Solving the WordPress Traffic Overload Problem

Anyone who’s been around WordPress for a “Digg effect” or other massive influx of traffic knows that it can be a real problem. From a technical standpoint, the problem is that PHP is entirely loaded into memory for every pageload. That includes the 99% of PHP that is not being used to actually render the page.

On low traffic sites, this problem is not necessarily noticed. It doesn’t have a huge impact. However when there are hundreds of requests hitting a server in a single second, that kind of overhead builds up very fast.

There are solutions to this sort of thing and depending on what the scale of the environment is, some might be more excessive than necessary. The WP Super Cache plugin is a quick solution that will cause pages loaded on WordPress to be cached meaning that if subsequent page loads can pul the HTML from the cache without having to load the overhead of PHP as well, everyone wins. On the more extreme end, server configurations can be made to send requests for different types of content (for instance, images) to specialized servers optimized for that content type.

Very geeky stuff. It’s important to note that WordPress gets a black eye all the time for it’s caching mechanisms and ability to handle the load of a “Digg effect”, etc. In fact, Instapundit Glenn Reynolds is the latest to take a stinging swipe at WordPress and trust me when I say, we heard it loud and clear.

At b5media (where I’ll be leaving as the Director of Technology soon), we’ve had to deal with this as well and have managed to develop really sound solutions to some of these problems. However, for WordPress as a whole, it is a well recognized problem that not everyone can solve by following in our footsteps (or WordPress.com footsteps).

We’re going to do what we can to help solve this problem once and for all as two of our developers, Mark Jaquith and Brian Layman will be mentoring a Google Summer of Code intern to develop a robust caching engine for WordPress. We hope that this exercise will result in a more reliable (and sane!) caching mechanism.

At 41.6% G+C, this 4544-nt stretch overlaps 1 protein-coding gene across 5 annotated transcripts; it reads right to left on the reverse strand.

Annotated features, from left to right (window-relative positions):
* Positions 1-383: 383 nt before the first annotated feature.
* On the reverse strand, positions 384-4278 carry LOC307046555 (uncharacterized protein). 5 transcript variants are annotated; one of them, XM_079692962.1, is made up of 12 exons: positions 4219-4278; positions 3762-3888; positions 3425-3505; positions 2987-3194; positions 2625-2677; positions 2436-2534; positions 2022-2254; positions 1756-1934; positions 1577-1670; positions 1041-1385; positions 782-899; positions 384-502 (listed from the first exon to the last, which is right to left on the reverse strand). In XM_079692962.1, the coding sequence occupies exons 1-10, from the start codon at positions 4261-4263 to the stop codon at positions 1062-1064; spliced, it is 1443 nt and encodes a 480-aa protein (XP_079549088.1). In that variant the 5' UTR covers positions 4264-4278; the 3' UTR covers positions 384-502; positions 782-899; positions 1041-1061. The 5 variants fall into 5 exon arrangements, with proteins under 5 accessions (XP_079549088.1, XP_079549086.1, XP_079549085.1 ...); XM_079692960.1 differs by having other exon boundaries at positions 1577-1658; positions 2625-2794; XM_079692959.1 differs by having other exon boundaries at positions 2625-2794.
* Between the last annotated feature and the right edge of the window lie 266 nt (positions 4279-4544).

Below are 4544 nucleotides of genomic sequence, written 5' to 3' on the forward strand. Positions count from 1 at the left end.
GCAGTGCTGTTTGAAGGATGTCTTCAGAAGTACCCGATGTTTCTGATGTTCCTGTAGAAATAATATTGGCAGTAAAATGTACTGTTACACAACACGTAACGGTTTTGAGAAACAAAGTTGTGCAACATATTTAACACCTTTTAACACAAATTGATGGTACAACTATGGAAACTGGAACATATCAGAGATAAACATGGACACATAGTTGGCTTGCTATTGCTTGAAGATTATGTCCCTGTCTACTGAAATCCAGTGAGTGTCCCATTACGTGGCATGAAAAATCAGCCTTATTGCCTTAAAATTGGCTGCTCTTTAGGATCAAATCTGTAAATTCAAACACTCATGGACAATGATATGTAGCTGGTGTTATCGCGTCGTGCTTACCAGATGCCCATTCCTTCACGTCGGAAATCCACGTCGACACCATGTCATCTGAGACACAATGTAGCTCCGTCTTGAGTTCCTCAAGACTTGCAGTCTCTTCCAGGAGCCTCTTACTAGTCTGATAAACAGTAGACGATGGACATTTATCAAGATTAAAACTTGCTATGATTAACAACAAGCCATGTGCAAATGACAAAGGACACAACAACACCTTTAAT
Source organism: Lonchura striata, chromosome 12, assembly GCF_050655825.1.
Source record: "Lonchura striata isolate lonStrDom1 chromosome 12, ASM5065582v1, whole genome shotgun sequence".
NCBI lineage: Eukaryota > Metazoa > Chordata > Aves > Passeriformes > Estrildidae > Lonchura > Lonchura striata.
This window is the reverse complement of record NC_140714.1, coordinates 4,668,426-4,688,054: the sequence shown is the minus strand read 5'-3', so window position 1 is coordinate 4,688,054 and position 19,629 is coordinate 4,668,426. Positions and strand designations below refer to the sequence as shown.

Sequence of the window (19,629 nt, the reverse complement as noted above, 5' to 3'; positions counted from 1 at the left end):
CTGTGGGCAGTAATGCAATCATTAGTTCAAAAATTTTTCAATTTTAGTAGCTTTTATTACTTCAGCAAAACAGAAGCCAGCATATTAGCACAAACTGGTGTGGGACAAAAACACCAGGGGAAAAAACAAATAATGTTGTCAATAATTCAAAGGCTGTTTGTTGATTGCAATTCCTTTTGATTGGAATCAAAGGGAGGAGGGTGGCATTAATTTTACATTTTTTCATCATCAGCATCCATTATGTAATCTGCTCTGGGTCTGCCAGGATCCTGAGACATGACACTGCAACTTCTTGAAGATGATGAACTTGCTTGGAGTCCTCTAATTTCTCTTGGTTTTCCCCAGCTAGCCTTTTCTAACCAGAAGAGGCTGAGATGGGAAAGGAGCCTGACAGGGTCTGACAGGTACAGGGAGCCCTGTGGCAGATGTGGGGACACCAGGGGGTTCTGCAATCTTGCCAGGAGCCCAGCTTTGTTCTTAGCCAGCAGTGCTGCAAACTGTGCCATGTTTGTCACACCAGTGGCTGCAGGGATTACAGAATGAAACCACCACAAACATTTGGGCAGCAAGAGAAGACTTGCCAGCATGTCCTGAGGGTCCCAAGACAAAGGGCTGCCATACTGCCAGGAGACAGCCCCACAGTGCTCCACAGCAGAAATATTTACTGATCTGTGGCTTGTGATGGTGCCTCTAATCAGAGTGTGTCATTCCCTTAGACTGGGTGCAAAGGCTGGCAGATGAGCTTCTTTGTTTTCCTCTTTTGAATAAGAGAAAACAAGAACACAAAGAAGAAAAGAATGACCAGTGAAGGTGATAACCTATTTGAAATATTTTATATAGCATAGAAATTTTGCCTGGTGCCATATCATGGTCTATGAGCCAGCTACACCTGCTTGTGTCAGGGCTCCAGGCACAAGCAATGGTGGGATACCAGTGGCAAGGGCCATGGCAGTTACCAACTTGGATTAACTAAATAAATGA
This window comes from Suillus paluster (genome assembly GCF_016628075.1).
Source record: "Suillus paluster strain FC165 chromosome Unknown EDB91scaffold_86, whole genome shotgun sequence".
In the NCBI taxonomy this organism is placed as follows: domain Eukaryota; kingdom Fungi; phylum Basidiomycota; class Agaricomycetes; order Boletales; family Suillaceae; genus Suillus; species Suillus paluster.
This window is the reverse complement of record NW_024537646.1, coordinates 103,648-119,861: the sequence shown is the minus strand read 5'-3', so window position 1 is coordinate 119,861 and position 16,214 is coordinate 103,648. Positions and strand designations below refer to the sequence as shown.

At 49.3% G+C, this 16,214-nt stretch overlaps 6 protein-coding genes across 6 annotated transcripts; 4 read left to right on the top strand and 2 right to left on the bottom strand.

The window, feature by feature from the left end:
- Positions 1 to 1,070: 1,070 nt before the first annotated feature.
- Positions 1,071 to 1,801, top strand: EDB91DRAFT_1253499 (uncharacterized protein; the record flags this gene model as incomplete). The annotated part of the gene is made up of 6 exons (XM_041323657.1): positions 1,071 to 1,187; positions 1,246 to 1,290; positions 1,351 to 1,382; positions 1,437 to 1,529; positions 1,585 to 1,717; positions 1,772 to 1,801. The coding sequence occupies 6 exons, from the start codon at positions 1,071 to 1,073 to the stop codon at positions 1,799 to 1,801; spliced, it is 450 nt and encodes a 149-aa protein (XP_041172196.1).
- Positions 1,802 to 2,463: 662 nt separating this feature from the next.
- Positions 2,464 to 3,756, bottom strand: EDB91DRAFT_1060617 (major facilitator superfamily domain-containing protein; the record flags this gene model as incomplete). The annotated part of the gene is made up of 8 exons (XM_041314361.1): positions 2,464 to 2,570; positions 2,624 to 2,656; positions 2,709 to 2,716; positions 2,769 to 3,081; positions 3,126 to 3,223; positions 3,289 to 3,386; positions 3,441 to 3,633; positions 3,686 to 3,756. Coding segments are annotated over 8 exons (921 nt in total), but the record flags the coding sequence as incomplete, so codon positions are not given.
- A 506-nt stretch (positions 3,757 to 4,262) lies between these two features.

Integrated Caching Solutions will improve WordPress’s speed and reliablity out of the box and allow people to “Digg Proof” their sites without the struggle of installing plugins on a site that is virtually unreachable. (Source: WordPress Google Summer of Code 2008)

Glenn, I hope that the work that Mark, Brian and our intern will be doing will improve the WordPress problem. In the meantime, let me know if I can help you with anything (though I believe you are using Movable Type). It is a known issue and it’s one that needs to be solved and hopefully some steps can be made toward that this summer.

Downloading Blog World Expo


Photo by Kris Krug

What a fantastic week in Vegas last week. People have asked me what my feelings were on it and I keep summing things up in one way: It was the only single time when all of the blogoshpere came together at one time, in one place and enjoyed it.

There are well over 2000 photos on Flickr right now tagged blogworld or blogworldexpo. Most of them display geeks ability to party and of course, it was Vegas – partying was expected.

But more so were the people I met. When I first started in blogging, the Instapundit Glenn Reynolds was sort of my idol. Not so much these days as I avoid politics like the plague, but it was awesome to meet him and share a brief few minutes talking about blogging.


Photo by Brian Solis

Also very cool was the chance to connect with Wendy Piersall. I am apparently now her BFF. :-)

A drunken evening was spent at the bar with Marshall Kirkpatrick – what a guy! And I can’t forget about old friends Jim Turner and Tris Hussey and new friends Jeremy Pepper, Brian Solis and MyBlogLog‘s Robyn Tippins – love that girl!

Of course, there’s hundreds of people I could list… like Rick Klau who I’ve finally had the pleasure of meeting… but this entry would be too long.

Again, the value of this, like many conferences, was in the hallways. Better conversations. More productivity. B2B opportunities. It was also really productive to have the political bloggers in the same room with tech and business bloggers in the same room with social media networks in the same room as military bloggers, advertisers, service providers, etc. It’s hard to get everyone in the same room, but it happened in Vegas.